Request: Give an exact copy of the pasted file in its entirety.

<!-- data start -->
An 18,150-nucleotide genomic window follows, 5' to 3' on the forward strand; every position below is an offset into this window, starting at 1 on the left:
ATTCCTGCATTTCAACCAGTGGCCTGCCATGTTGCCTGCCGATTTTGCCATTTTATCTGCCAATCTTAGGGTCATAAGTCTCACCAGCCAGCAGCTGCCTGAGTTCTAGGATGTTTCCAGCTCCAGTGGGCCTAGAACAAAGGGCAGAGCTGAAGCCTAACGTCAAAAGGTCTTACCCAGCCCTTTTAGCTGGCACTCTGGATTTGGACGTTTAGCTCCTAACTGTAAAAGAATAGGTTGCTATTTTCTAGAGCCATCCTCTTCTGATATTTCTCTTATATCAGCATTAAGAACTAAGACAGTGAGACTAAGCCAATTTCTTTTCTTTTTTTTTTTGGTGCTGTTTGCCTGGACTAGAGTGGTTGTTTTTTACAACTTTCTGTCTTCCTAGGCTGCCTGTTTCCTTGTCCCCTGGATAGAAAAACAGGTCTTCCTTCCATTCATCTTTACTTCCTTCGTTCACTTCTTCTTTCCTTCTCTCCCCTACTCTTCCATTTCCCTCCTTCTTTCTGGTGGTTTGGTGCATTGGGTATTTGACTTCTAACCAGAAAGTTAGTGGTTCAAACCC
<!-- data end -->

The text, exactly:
An 18,150-nucleotide genomic window follows, 5' to 3' on the forward strand; every position below is an offset into this window, starting at 1 on the left:
ATTCCTGCATTTCAACCAGTGGCCTGCCATGTTGCCTGCCGATTTTGCCATTTTATCTGCCAATCTTAGGGTCATAAGTCTCACCAGCCAGCAGCTGCCTGAGTTCTAGGATGTTTCCAGCTCCAGTGGGCCTAGAACAAAGGGCAGAGCTGAAGCCTAACGTCAAAAGGTCTTACCCAGCCCTTTTAGCTGGCACTCTGGATTTGGACGTTTAGCTCCTAACTGTAAAAGAATAGGTTGCTATTTTCTAGAGCCATCCTCTTCTGATATTTCTCTTATATCAGCATTAAGAACTAAGACAGTGAGACTAAGCCAATTTCTTTTCTTTTTTTTTTTGGTGCTGTTTGCCTGGACTAGAGTGGTTGTTTTTTACAACTTTCTGTCTTCCTAGGCTGCCTGTTTCCTTGTCCCCTGGATAGAAAAACAGGTCTTCCTTCCATTCATCTTTACTTCCTTCGTTCACTTCTTCTTTCCTTCTCTCCCCTACTCTTCCATTTCCCTCCTTCTTTCTGGTGGTTTGGTGCATTGGGTATTTGACTTCTAACCAGAAAGTTAGTGGTTCAAACCC